Centrist parties have historically not fared well for a variety of structural reasons in Israeli politics. Despite an auspicious start for Kadima in 2005, it too seems doomed. Can the newly elected chairman of the centrist Kadima party, Shaul Mofaz, succeed where others have failed?
In Israel’s fractious politics, parties poised as ‘centrist’ have repeatedly proven themselves long on well-meaning rhetoric but short on survivability. Kadima, formed in 2005 as Ariel Sharon’s brainchild, broke this mould by becoming the first and only centrist party to win a parliamentary majority in 2006 and lead a governing coalition. Kadima’s success, or ‘big bang’ as it is referred to in Israel, in 2006 was propelled by one revolutionary idea: a pragmatic peace based on a unilateral withdrawal from the Palestinian Territories and the redrawing of Israel’s borders.
Yet only three years later, Kadima found itself in the opposition despite having captured the most votes for a second straight time. During its three years in government, Prime Minister Ehud Olmert found himself facing various challenges, including rocket attacks from Sinai and Gaza and two costly wars, one in Lebanon and another in post-withdrawal Gaza. Olmert, facing corruption charges, eventually resigned in September 2008. Kadima seemed the latest in a long line of centrist parties destined to fail.
Kadima recently held its primary the last week of March, and Tehran-born, former defense minister Shaul Mofaz ousted Tzipi Livni as party leader by an embarrassing two votes to one. Livni had once been touted as Israel’s second female 'prime minister in-waiting' following Golda Meir in the early 1970s, making the results that much more shocking. The question is whether Kadima can remain a centrist party under Mofaz’s leadership? How the party fares under Mofaz will determine whether Kadima becomes the latest in a long history of casualties facing centrist parties in Israel.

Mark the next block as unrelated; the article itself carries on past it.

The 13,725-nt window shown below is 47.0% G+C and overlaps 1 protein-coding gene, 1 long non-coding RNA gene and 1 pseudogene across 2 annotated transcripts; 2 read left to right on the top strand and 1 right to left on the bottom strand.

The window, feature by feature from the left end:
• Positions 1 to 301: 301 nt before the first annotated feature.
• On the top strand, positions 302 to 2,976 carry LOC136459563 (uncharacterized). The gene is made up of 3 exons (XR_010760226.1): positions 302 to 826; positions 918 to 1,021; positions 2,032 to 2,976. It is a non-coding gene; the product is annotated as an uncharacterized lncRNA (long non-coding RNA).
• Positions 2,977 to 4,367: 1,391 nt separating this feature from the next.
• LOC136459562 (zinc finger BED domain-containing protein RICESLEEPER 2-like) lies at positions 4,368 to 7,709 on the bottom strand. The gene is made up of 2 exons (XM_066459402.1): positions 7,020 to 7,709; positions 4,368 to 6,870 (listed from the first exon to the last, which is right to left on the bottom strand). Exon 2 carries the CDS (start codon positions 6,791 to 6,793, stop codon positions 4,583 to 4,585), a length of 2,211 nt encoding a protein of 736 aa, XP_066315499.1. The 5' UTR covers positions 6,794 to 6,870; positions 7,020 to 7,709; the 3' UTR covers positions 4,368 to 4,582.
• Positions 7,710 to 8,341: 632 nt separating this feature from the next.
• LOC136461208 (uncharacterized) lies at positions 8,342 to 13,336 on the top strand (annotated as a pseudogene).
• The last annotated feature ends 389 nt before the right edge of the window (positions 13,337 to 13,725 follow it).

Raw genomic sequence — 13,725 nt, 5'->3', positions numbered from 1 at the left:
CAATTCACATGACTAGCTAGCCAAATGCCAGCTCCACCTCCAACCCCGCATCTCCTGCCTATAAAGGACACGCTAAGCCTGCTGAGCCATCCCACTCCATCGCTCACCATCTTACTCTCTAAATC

At least five structural factors, in addition to individual personalities and relationships, have affected the fate of centrist parties in Israel despite the existence of a large group of centrist voters. First, these parties tend not to have clear and decisive programmes or focus on a single major issue, making it difficult for voters to identify with such parties over the long term. Centrist parties are reactive by nature and emphasize their pragmatism. The centre of the political spectrum tends to consist of floating voters rather than rigid ideologues, so any party hoping to attract and retain these votes has to struggle to remain relevant.
Livni took over the party leadership from Olmert in 2008 following his resignation, but was pushed into becoming leader of the opposition in 2009 when she could not form a governing coalition. Iran by then had come to dominate the political and security agenda to the detriment of the question of Palestinian statehood and a negotiated peace. More critically, Likud’s Benyamin Netanyahu publicly, albeit cautiously, announced just two and a half months after taking power in 2009 that he supported the idea of “two free peoples living side by side in this small land,” which, together with unilateral withdrawal, had constituted Kadima’s trump card since 2006. Livni, as leader of the opposition, failed to address this crucial shift in Likud’s position. When biting socioeconomic disparities brought Israelis of all stripes out into the streets last summer, all she did was offer token support. So on several of the most important issues facing Israelis, Livni and her party were seen as increasingly irrelevant.